N.Y. state senator found guilty of obstructing U.S. embezzlement probe

Reuters News
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Posted: Jul 24, 2015 4:34 PM

By Nate Raymond

NEW YORK (Reuters) - A New York state senator was convicted on Friday for seeking to obstruct a federal investigation into whether he had embezzled proceeds from sales of foreclosed properties, in one of a series of recent U.S. prosecutions of state lawmakers.

John Sampson, 50, a Democrat who has represented southeastern Brooklyn, New York, since 1997, was found guilty by a federal jury in Brooklyn on three counts, including obstruction, but acquitted on six others.

The verdict was confirmed by a spokeswoman for Acting Brooklyn U.S. Attorney Kelly Currie. Sampson's lawyer, Nick Akerman, did not respond to requests for comment.

The case against Sampson, a former minority leader of the state Senate, was among a series of prosecutions of politicians based in New York's capital of Albany, which in the last year has seen the leaders of both of its legislative chambers indicted for corruption.

Federal prosecutors in Manhattan earlier this year brought charges against Assembly Speaker Sheldon Silver and Senate Majority Leader Dean Skelos, forcing both to leave their leadership posts, though they remain in office as senators.

On Wednesday, a federal jury in White Plains found Thomas Libous, the deputy majority leader of the Senate, guilty of lying to the Federal Bureau of Investigation during a public corruption probe.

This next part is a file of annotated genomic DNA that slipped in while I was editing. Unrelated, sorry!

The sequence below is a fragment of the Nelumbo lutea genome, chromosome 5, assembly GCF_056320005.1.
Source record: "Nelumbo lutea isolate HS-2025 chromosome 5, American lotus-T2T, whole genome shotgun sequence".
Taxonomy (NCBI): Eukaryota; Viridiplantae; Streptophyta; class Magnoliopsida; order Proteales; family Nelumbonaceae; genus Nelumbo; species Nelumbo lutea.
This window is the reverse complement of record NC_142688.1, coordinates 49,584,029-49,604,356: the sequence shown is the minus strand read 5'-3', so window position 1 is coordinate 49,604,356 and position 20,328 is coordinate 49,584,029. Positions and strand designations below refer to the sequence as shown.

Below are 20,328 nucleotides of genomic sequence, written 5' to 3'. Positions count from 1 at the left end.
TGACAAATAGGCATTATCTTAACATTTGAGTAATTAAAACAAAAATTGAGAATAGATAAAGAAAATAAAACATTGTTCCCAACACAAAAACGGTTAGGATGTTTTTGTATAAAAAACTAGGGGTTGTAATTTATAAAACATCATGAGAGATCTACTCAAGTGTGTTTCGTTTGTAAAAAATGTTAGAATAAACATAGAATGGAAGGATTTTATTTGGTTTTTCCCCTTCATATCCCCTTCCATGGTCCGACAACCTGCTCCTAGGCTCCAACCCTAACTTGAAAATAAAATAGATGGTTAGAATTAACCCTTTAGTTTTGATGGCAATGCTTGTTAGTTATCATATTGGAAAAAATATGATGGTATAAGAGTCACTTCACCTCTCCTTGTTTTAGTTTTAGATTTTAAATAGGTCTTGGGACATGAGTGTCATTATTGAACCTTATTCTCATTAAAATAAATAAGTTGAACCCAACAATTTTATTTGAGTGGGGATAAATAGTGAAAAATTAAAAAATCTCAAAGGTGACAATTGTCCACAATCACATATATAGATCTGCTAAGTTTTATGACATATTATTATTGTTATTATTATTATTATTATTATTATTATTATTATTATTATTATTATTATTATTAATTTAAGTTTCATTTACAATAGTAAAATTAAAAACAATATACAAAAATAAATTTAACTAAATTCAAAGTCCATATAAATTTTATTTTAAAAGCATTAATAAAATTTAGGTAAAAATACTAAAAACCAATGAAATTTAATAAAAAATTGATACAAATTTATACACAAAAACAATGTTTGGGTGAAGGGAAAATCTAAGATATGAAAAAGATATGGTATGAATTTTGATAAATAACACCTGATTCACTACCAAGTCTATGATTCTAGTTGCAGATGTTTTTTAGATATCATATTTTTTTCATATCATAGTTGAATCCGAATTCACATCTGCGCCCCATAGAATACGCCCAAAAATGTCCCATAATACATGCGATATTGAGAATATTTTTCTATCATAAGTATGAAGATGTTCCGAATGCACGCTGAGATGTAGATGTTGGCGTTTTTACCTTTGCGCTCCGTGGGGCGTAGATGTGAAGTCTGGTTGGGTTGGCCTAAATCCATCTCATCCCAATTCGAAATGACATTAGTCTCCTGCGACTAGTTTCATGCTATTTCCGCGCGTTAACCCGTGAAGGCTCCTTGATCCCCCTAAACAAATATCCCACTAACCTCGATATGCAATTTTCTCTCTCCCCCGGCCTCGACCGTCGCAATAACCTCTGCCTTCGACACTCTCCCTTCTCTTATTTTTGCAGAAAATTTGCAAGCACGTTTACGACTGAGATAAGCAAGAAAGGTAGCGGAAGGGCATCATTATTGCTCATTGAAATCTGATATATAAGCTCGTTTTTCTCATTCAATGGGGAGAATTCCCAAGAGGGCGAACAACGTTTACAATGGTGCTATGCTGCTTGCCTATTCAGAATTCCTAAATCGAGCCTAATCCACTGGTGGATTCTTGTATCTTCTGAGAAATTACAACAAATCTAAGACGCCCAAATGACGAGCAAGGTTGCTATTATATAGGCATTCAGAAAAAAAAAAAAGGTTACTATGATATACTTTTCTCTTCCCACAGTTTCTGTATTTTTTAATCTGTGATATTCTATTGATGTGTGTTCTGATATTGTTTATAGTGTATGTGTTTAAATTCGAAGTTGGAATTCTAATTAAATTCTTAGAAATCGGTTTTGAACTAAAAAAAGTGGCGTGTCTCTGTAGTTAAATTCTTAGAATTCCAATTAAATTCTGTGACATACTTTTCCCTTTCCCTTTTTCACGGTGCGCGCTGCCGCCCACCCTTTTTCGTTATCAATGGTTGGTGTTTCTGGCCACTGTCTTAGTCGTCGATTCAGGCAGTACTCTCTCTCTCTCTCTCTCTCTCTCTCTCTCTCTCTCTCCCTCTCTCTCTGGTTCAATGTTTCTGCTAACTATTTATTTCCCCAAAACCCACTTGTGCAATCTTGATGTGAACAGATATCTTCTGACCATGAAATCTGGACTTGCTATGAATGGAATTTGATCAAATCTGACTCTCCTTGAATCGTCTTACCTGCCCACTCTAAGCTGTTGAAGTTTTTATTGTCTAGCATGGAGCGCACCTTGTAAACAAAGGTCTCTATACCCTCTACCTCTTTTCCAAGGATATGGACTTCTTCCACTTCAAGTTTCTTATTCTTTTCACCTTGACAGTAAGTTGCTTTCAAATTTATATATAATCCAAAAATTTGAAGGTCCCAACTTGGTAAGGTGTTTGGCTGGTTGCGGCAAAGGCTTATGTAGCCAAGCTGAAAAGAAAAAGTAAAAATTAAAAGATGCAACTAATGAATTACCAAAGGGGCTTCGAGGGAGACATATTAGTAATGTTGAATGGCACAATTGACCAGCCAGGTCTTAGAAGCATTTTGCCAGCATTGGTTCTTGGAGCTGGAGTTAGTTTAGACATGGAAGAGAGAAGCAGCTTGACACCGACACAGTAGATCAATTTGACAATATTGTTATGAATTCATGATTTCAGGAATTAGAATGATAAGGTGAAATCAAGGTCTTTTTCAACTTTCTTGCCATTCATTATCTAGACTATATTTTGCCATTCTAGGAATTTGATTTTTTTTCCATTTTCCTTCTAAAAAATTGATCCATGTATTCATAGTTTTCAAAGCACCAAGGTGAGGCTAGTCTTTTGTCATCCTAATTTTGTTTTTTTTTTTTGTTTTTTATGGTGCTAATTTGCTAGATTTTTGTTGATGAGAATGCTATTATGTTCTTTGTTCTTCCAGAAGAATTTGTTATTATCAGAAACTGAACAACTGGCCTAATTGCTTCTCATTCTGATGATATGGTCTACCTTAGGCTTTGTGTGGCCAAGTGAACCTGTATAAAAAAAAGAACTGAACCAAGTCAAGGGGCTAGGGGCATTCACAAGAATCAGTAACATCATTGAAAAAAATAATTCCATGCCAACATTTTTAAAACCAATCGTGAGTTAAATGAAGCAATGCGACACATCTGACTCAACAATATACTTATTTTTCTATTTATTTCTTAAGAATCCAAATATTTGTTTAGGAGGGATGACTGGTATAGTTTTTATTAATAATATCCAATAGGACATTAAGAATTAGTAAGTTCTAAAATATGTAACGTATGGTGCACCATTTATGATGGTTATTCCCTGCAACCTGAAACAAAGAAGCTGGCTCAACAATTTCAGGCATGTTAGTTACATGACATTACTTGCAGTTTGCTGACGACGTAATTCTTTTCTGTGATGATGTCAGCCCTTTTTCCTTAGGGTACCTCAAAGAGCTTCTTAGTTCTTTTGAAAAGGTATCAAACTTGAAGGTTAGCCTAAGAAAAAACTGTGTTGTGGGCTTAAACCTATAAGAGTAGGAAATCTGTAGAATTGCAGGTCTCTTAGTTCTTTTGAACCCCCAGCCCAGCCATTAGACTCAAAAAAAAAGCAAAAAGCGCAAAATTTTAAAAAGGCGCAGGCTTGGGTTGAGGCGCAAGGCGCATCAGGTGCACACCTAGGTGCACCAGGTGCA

Prosecutors had initially charged Sampson in 2013 with embezzling $440,000 from escrow accounts related to Brooklyn properties that he controlled in his role as a court-appointed referee in foreclosure proceedings.

He was accused of using the money to help pay expenses for an unsuccessful 2005 primary bid for Brooklyn district attorney.

But U.S. District Judge Dora Irizarry dismissed the embezzlement charges in October on statute of limitations grounds, leaving prosecutors to take him to trial on charges that Sampson attempted to impede their investigation.

Prosecutors said that in 2006, Sampson asked an associate in the real-estate industry, Edul Ahmad, for $188,500 to help repay some of the stolen money, out of fear it could subject him to prosecution.

After Ahmad was indicted in 2011 as part of a mortgage-fraud scheme, Sampson attempted to prevent him from cooperating with authorities and sought information about that case from a paralegal in the Brooklyn U.S. Attorney's office, Sam Noel.

Both Ahmad and Noel ultimately pleaded guilty to federal charges and testified at trial against Sampson.

(Reporting by Nate Raymond in New York; Editing by Bill Rigby)